YRC admits bankruptcy near; ABF stands to benefit

by The City Wire staff (info@thecitywire.com) 93 views 

The death watch continues for a national trucking company that is a primary competitor with Fort Smith-based ABF Freight System.

Overland Park, Kan.-based YRC noted in its 10K annual report filed Monday (Mar. 14) that it may be at the end of its financial rope. YRC is the largest less-than-truckload carrier in the nation, and ABF is considered the second largest LTL.

YRC narrowly avoided bankruptcy in January 2010 through a complex bond swap agreement with creditors. The less-than-truckload company had piled up a mountain of debt with the $1.07 billion acquisition of Roadway Corp. in 2003 and the $1.23 billion acquisition of USF Corp. in 2005.

In early March, YRC reached an agreement with its creditors and the International Brotherhood of Teamsters that essentially provide the lenders with equity share and convertible debt provisions that place regular shareholders at the back of the line in the event of a bankruptcy. Shares of YRC (NASDAQ: YRCW) have fallen from a post Oct. 1, 2010 stock split price of $5.39 to $2.05 as of Tuesday.

YRC for the first time provided greater detail on the possibility of a bankruptcy in the Monday 10K filing with the federal Securities and Exchange Commission.

“The Pension Fund Condition has not been satisfied. As a result, a Milestone Failure has occurred and the Required Lenders have the right, but not the obligation, to declare an event of default under the Credit Agreement. We cannot provide any assurance that the Required Lenders will not declare an event of default under the Credit Agreement. If the Required Lenders declare an event of default under the Credit Agreement, we anticipate that we would seek protection under the Bankruptcy Code,” explained the YRC document.

Without more concessions from lenders and labor — and the Teamsters have already agreed to more than $350 million in labor cuts through 2013 — YRC admits that bankruptcy is the next step. Making the point even finer, the company outlined several outcomes of a bankruptcy filing. Those included:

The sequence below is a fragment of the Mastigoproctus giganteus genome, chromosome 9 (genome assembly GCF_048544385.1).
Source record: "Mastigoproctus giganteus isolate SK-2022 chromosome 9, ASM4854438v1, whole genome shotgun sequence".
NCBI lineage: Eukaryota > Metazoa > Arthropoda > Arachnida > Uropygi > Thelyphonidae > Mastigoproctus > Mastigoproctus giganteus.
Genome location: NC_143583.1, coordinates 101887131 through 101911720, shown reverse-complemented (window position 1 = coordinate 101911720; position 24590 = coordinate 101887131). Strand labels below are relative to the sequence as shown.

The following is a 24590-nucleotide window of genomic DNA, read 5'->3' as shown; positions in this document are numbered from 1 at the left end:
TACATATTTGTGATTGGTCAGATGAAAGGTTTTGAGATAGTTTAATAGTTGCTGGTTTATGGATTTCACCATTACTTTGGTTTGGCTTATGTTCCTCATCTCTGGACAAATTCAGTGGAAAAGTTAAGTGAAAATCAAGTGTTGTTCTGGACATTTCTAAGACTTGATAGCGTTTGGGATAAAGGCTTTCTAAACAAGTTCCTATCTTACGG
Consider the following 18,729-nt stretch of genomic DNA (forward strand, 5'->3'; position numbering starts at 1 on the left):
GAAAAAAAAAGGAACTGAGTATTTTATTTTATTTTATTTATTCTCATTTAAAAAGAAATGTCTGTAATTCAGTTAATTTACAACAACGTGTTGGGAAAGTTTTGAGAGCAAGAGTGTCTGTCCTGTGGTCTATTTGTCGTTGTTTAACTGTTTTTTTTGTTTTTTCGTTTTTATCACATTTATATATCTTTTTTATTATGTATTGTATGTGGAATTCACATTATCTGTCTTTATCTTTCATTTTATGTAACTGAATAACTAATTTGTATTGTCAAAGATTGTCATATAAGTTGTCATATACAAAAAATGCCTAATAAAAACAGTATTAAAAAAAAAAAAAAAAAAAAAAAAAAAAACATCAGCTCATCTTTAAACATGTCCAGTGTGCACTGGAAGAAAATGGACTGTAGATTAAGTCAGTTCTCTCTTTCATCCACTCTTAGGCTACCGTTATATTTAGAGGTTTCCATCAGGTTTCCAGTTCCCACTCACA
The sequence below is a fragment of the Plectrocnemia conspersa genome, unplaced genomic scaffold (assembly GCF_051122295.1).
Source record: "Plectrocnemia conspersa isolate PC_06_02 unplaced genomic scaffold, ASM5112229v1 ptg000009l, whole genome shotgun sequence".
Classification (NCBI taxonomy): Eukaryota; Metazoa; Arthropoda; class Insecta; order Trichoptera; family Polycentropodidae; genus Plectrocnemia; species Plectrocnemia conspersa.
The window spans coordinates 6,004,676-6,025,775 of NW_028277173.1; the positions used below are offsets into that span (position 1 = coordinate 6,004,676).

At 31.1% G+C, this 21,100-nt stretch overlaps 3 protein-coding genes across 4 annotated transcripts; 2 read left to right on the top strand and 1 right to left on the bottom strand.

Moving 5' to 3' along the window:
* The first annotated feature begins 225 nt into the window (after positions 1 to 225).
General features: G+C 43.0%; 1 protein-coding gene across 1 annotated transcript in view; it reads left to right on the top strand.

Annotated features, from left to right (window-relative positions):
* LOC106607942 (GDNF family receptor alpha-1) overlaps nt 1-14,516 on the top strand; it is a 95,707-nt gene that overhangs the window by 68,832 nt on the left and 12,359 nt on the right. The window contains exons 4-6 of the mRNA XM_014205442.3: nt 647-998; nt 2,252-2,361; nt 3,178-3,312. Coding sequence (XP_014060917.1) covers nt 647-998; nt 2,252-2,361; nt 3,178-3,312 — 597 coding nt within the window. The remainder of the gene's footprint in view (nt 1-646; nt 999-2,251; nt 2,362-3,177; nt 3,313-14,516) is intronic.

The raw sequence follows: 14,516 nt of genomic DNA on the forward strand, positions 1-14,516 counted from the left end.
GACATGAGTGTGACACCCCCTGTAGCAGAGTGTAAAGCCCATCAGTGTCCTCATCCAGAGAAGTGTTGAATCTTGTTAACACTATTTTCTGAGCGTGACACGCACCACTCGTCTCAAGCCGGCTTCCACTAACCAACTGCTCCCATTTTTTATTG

• Our customers would likely cease or substantially reduce their use of our services to avoid the possibility of stranded freight in our network in the event we cease to operate or substantially reduce our operations;

• Our suppliers may attempt to cancel our contracts or restrict ordinary credit terms, require financial assurances of performance or refrain entirely from providing goods or services to us;

• Our employees may become distracted from performance of their duties or more easily attracted to other career opportunities;
We may have difficulty continuing to obtain and maintain contracts necessary to continue our operations and at affordable rates with competitive terms;

• Transactions outside the ordinary course of business would be subject to the prior approval of the bankruptcy court, which may limit our ability to respond timely to certain events or take advantage of certain opportunities; and,

• We may be unable to retain and motivate key executives and employees through the process of a Chapter 11 reorganization, and we may have difficulty attracting new employees.

It has been estimated that a YRC bankruptcy would result in earnings of $76 million for ABF in the first 12 months following the bankruptcy. This would be much-needed cash for the Fort Smith trucking company that has also struggled during the previous 3-5 years to make ends meet.

Arkansas Best, the parent company of ABF, reported Feb. 3 a fourth-quarter net loss of $3.11 million, an improvement of the $22.1 million in the 2009 period. The fourth quarter per share loss of 12 cents missed the consensus 9 cent per share loss among 18 analysts surveyed by Thomson Financial.

Arkansas Best, which employs about 9,500 nationwide, posted a 2010 net loss of $32.421 million, an improvement compared to a $127.522 million net loss in 2009. The 2009 income loss included a non-cash accounting charge of $64 million for the impairment of goodwill.

Total revenue in 2010 was $1.657 billion, a 12.55% gain over 2009 revenue of $1.472 billion, but still less than the $1.833 billion total revenue in 2008.